This client was a not a young man.  What little he had in retirement wasn’t enough.  Prior to taking a loan that may add to his financial problems, I recommended that he get more advice.   If his problem were debts again, then he might need to come back and  get legal advice from me.

I have practiced bankruptcy law in North Carolina for over 25 years.  It is my job to try to come up with the options and solutions to legal problems.  As a lawyer I am able to review any legal defenses, go over laws and consequences, and explain legal options such as filing another bankruptcy.

I can also recommend  non-bankruptcy alternatives, settlement, or workouts if they appeared to be good options to avoid filing bankruptcy.   The goal is to see if there was something to help get control of the debts rather than borrow and make the problems worse.

  • Another risk from a 401k loan is that there can be tax consequences if the loan isn’t paid back and many 401k plans require repayment in full if you leave your job.

If not paid back, then the amount can be turned into the IRS for income taxes and withdrawal penalties.  

Some people find themselves stuck in a job to avoid the tax consequences from leaving.  Others find themselves in tax trouble when they are laid off – a really awful time to face a big tax payment if you can’t repay the loan in full.   Check the terms of your 401k plan for more details or speak to your tax adviser.

If my client was thinking of taking a loan against his retirement, that meant his budget hadn’t  stabilized.  Something wasn’t working.  With a stable budget, he should have been able to have a short term savings fund to cover things that don’t come up every month like home or car repairs,  medical issues, and purchases so he didn’t have to finance them.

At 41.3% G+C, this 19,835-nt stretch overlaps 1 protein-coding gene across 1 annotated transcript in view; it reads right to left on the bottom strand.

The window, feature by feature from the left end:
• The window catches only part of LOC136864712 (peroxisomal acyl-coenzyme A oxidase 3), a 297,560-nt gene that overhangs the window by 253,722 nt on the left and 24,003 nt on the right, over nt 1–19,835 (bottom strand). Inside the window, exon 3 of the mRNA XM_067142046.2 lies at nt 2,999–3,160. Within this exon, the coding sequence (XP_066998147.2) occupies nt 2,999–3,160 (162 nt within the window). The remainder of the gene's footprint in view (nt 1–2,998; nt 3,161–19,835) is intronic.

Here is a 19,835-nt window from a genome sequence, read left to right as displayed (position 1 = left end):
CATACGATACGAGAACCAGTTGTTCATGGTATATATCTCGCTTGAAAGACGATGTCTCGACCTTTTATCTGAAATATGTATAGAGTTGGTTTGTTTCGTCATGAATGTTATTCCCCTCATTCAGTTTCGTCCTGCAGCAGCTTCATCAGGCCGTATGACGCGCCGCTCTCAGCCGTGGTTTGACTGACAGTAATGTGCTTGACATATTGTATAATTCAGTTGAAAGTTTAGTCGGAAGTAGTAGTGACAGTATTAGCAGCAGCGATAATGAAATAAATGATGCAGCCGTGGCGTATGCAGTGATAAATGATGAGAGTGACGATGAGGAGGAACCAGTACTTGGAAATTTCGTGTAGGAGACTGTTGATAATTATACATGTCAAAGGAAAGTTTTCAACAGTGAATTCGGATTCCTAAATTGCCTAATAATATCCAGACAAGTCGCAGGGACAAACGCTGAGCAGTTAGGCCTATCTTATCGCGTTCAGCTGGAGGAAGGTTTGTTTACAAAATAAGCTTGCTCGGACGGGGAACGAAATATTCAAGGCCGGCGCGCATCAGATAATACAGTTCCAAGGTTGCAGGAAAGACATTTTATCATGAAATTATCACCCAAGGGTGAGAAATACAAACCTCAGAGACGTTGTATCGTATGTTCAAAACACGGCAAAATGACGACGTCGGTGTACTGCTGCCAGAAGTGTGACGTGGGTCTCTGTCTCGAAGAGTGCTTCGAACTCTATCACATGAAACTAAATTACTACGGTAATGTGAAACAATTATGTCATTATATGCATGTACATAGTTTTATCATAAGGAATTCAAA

In general, filing for bankruptcy might be a better option then using precious retirement funds that creditors don’t have access to unless you give it to them. Even though my client had filed before, he might be eligible to file again.  If not Chapter 7, then maybe a   Chapter 13.

Taking a loan is not the right thing to do if it leaves you without enough monthly income to pay for ongoing expenses while you repay the loan.   You shouldn’t do it to pay off debts like credit cards that might be dealt with some other way.

I realize that sometimes someone needs money now and there just isn’t any other choice.   You might have to do it, but it is a bad choice to have to make.

Elizabeth Warren warns this is an economy built on borrowing against the future, leaving too many American families just one pink slip or medical crisis away from running out of financial fuel.

Borrowing is usually not the answer.

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Concentrating in Consumer Bankruptcy Law since 1988; Wake Forest Law School JD 1987 Law Office of Susanne M. Robicsek since 1993, Law Clerk to Judge Rufus Reynolds, US Bankruptcy Judge for Middle District of NC; Burns Price & Arneke, PA, David Badger and Associates, PA.

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Last modified: March 26, 2013